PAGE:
In recent decades, genre writers have taken back the fairy tale (Angela Carter, most famously, turned that burning boat around), but it seems to me there is still sometimes discomfort with them in literary and poetic work: for all that all of us mine archetypes, we seem to like to pretend that we don’t, and accuse others of being heavy-handed or taking short cuts when they do so very directly.

Your poems are so unarguably strong in craft at the levels of language, line, image, that I don’t think even a Literary Arbiter of Very Tidy Spirit could accuse you of whatever the particular gripes of the moment are against use of fairy tale, myth, archetype – that’s a big part of why I’m so excited about your book. It does what catharsis must do: these poems make their own utility unarguable, even as they slide in past all defenses on a wave of beauty and skill.

But what’s up with that cultural unease with drawing directly from these symbols and structures? And what enabled you to go so very directly, effectively, and beautifully into the heart of these familiar woods, bringing the reader through the very same kind of catharsis the original stories provided, even as what you’re doing is entirely contemporary?

MS: I’m not sure it was bravery that allowed me to plunge headfirst into writing these poems and, ultimately, this book. I must admit, it never occurred to me that this material—fairy tale, myth, archetype—would be off limits. After all, if we all sat around thinking about what people would say before picking up a pen or paintbrush or whatever the tool may be, we might not make anything at all—and whatever we did end up making would be inherently timid. Thinking too much can make your work dangerously small, can’t it? (I starting typing “world” rather than “work” there, which would have been a typo, and yet I think there’s truth to it.)

I started writing The Well Speaks of Its Own Poison without knowing I was writing a book about fairy tales. It began when I was working as a copywriter, reading books for children and young adults and crafting catalog copy about each book. One of the books that came across my desk that year was Tales Our Abuelitas Told: A Hispanic Folktale Collection by Alma Flor Ada and F. Isabel Campoy, and I was really taken by the turns of phrase, the imagery, and the differences in plot, character, and narrative style as compared to the Eastern European tales I grew up reading (and the Disneyfied versions I grew up watching). So I wrote the first Apologue...and then another...and then another. Eventually I decided to revisit some of the tales from my childhood, so I dove into Grimm’s, and there was no going back. I spent the next couple of years immersed in that world.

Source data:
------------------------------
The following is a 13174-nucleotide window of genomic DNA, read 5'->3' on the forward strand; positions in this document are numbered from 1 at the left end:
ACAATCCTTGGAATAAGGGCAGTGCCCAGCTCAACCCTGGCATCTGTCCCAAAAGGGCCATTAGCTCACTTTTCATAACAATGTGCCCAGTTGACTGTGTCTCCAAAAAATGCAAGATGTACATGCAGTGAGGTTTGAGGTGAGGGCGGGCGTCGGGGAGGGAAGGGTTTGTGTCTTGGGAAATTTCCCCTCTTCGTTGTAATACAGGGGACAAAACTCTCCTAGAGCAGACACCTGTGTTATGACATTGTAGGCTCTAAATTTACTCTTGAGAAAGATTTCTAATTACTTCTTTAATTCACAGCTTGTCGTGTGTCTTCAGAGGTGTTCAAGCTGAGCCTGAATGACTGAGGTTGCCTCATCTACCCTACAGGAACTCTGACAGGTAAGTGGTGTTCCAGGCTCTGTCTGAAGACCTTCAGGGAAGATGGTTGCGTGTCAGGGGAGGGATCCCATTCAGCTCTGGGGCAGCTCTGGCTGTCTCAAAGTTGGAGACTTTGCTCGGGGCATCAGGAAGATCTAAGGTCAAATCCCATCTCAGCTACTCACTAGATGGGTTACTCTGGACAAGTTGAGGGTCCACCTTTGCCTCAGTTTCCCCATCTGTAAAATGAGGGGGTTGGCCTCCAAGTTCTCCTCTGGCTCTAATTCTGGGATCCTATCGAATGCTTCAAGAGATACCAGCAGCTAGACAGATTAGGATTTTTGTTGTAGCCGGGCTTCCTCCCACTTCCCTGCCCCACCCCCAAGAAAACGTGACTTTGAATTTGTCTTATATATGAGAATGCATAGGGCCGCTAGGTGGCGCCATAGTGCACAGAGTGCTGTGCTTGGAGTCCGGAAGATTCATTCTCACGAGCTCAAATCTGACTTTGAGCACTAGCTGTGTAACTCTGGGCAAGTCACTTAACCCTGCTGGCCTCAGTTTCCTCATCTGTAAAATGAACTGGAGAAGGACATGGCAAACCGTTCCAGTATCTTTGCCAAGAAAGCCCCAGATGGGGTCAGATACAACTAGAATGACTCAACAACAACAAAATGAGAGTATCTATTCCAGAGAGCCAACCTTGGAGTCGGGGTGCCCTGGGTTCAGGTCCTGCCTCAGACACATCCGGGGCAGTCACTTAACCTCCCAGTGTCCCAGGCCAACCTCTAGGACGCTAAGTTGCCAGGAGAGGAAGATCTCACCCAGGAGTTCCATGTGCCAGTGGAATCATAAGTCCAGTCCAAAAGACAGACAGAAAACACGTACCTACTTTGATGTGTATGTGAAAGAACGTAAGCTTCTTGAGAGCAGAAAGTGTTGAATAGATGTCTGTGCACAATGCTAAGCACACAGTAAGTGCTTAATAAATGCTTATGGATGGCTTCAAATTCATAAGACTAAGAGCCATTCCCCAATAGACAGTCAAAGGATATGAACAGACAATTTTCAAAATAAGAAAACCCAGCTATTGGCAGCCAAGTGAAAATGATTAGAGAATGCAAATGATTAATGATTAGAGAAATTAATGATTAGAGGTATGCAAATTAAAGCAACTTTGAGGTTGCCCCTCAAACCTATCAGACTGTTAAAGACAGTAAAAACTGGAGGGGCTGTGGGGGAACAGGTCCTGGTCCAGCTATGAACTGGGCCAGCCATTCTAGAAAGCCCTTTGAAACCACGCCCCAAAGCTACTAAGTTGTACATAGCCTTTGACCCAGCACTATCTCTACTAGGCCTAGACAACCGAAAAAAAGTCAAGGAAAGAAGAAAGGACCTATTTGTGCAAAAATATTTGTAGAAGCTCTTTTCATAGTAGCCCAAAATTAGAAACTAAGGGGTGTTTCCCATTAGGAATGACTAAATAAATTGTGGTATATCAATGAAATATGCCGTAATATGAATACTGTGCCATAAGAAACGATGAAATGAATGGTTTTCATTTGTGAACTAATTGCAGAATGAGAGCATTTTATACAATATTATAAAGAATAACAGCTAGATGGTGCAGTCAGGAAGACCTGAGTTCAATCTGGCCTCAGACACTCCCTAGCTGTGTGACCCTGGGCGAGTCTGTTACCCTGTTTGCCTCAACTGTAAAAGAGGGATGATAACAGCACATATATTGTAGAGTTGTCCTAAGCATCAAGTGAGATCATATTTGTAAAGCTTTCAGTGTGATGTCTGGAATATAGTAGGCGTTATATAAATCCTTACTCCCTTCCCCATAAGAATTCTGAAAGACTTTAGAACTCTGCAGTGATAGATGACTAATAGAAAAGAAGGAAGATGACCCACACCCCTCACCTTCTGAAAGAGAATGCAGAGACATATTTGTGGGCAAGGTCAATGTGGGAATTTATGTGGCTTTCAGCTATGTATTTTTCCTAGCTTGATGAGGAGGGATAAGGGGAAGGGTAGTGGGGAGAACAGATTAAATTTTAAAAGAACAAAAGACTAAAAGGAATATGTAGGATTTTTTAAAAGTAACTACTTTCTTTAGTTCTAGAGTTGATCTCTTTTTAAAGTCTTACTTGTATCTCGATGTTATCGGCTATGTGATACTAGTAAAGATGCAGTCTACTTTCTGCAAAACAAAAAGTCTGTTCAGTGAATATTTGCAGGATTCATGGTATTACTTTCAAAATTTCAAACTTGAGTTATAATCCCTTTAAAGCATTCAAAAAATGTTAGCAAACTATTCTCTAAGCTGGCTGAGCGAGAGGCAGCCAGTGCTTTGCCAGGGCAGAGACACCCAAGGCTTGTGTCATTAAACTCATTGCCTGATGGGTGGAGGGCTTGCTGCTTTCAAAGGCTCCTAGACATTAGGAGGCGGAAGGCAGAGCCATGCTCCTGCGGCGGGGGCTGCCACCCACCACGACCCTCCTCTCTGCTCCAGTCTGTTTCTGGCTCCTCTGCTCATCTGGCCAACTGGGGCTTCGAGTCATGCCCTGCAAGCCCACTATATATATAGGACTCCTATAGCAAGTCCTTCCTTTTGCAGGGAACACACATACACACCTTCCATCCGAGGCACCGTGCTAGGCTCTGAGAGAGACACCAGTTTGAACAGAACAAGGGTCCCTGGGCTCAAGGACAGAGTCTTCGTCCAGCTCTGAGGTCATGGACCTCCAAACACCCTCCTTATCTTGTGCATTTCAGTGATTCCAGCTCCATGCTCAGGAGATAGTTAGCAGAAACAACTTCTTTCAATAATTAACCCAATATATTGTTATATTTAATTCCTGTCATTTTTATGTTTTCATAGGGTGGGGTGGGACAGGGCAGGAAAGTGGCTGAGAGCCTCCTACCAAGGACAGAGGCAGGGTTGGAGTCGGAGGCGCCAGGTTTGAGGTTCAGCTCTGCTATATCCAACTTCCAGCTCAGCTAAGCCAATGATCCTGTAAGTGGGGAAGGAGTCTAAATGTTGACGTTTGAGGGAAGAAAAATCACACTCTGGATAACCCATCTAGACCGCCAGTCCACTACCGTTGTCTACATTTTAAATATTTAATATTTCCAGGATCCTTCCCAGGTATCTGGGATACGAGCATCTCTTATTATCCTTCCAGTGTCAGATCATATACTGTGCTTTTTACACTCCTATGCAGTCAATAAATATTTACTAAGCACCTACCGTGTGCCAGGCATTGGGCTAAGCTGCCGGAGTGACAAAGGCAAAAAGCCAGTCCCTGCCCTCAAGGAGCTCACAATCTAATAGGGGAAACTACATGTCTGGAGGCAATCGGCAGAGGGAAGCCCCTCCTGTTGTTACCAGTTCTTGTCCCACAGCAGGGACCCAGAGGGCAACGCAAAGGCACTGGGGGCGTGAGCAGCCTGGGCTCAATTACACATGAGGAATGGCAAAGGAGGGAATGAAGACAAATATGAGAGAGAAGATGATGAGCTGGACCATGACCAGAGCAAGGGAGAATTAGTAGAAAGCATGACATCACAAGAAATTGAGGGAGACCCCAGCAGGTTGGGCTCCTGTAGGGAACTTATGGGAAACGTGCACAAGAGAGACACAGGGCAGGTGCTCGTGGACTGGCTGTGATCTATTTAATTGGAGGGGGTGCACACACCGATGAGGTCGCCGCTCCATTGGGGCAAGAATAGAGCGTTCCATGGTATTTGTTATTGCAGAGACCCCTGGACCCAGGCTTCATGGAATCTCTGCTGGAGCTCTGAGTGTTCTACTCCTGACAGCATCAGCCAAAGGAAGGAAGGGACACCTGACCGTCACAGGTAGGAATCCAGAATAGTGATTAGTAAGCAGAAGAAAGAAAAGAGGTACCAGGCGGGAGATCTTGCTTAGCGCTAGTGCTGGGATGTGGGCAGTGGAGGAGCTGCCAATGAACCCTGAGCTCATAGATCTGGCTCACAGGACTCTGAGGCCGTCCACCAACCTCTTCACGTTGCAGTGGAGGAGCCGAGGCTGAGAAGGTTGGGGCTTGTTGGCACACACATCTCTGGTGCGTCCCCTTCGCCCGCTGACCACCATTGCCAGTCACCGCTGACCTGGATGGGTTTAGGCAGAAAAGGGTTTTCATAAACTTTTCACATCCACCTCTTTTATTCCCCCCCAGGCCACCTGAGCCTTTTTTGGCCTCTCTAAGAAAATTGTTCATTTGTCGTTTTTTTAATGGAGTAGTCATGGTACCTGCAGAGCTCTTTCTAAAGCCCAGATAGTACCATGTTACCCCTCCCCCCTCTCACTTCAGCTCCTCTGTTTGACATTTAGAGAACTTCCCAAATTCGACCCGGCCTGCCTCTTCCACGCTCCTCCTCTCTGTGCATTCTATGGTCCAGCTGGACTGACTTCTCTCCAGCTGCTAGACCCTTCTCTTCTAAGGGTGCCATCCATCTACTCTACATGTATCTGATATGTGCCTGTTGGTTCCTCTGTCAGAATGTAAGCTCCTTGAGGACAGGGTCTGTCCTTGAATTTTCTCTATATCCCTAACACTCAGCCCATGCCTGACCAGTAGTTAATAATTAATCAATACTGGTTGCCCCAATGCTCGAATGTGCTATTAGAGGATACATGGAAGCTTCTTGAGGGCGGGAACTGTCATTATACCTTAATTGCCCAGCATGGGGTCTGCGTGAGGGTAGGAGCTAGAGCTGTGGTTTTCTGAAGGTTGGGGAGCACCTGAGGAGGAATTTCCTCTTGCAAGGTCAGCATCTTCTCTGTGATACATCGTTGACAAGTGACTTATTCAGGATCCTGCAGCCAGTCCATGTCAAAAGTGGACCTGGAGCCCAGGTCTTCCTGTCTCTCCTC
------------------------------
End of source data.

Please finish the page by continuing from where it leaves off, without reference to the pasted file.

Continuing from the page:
One of the strangest shifts in the writing of this book was that I started out focusing on the girls of these tales—these lost girls, swallowed girls, abandoned girls, girls in unthinkable danger—and then I had a daughter of my own, and all of the love and the fierce protective instincts fed a fire I had already been tending through these poems. Finally I knew firsthand that feeling of being desperate—but ultimately unable—to protect your child, not only from the real danger in the world but also from the knowledge of danger. How can we possibly keep our children from the brutality of the world they live in—the world we brought them to–without keeping them from all the wonder and beauty in it, too? We can’t have it both ways. And these poems, I think, are full of that tension.

JJS: In the titular poem “The Well Speaks of Its Own Poison,” you masterfully summon—through evocation of betrayal—the profound we, the private I, and the archetypal us


[...] to warn the water-witchers


against divining here, I taught myself to speak. You know

what they say about poisoning a well: Soon it seeps.


In the opening poem “Vanishing Point,” we meet a girl who


[...] measures her distance

in lines: a sonnet for every fourteen steps down

a long hall of yellow leaves. They smell as bitter as aspirin.


Later, she is


Swallowed whole by trees, eaten alive in a manner